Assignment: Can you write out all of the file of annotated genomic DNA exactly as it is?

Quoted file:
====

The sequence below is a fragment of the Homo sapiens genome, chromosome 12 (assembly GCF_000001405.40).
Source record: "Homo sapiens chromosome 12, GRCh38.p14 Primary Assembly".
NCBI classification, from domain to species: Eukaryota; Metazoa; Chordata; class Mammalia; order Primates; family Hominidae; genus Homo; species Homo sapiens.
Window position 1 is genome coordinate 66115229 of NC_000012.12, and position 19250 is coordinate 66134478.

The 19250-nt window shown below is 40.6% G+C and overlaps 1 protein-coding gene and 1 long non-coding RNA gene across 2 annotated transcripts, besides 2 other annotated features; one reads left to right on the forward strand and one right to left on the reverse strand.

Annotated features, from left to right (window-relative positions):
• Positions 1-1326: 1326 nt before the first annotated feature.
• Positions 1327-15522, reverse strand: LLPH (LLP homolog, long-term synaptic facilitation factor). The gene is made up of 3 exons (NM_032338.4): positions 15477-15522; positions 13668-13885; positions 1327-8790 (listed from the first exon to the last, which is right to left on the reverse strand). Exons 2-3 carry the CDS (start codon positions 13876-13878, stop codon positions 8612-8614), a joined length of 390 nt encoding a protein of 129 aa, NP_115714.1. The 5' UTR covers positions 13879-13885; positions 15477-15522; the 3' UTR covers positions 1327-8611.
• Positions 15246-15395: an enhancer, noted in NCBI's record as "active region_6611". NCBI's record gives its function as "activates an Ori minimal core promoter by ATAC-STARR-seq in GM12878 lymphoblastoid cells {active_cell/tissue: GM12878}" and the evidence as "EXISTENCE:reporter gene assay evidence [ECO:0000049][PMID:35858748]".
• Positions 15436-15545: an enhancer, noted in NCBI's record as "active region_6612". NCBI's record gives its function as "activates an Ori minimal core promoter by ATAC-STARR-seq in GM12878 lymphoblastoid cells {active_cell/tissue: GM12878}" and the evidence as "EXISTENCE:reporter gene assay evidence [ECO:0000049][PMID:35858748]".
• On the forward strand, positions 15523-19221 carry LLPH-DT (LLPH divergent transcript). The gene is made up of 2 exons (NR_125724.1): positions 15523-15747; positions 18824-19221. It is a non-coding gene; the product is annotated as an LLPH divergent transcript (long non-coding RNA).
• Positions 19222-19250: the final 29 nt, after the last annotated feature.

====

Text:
The sequence below is a fragment of the Homo sapiens genome, chromosome 12 (assembly GCF_000001405.40).
Source record: "Homo sapiens chromosome 12, GRCh38.p14 Primary Assembly".
NCBI classification, from domain to species: Eukaryota; Metazoa; Chordata; class Mammalia; order Primates; family Hominidae; genus Homo; species Homo sapiens.
Window position 1 is genome coordinate 66115229 of NC_000012.12, and position 19250 is coordinate 66134478.

The 19250-nt window shown below is 40.6% G+C and overlaps 1 protein-coding gene and 1 long non-coding RNA gene across 2 annotated transcripts, besides 2 other annotated features; one reads left to right on the forward strand and one right to left on the reverse strand.

Annotated features, from left to right (window-relative positions):
• Positions 1-1326: 1326 nt before the first annotated feature.
• Positions 1327-15522, reverse strand: LLPH (LLP homolog, long-term synaptic facilitation factor). The gene is made up of 3 exons (NM_032338.4): positions 15477-15522; positions 13668-13885; positions 1327-8790 (listed from the first exon to the last, which is right to left on the reverse strand). Exons 2-3 carry the CDS (start codon positions 13876-13878, stop codon positions 8612-8614), a joined length of 390 nt encoding a protein of 129 aa, NP_115714.1. The 5' UTR covers positions 13879-13885; positions 15477-15522; the 3' UTR covers positions 1327-8611.
• Positions 15246-15395: an enhancer, noted in NCBI's record as "active region_6611". NCBI's record gives its function as "activates an Ori minimal core promoter by ATAC-STARR-seq in GM12878 lymphoblastoid cells {active_cell/tissue: GM12878}" and the evidence as "EXISTENCE:reporter gene assay evidence [ECO:0000049][PMID:35858748]".
• Positions 15436-15545: an enhancer, noted in NCBI's record as "active region_6612". NCBI's record gives its function as "activates an Ori minimal core promoter by ATAC-STARR-seq in GM12878 lymphoblastoid cells {active_cell/tissue: GM12878}" and the evidence as "EXISTENCE:reporter gene assay evidence [ECO:0000049][PMID:35858748]".
• On the forward strand, positions 15523-19221 carry LLPH-DT (LLPH divergent transcript). The gene is made up of 2 exons (NR_125724.1): positions 15523-15747; positions 18824-19221. It is a non-coding gene; the product is annotated as an LLPH divergent transcript (long non-coding RNA).
• Positions 19222-19250: the final 29 nt, after the last annotated feature.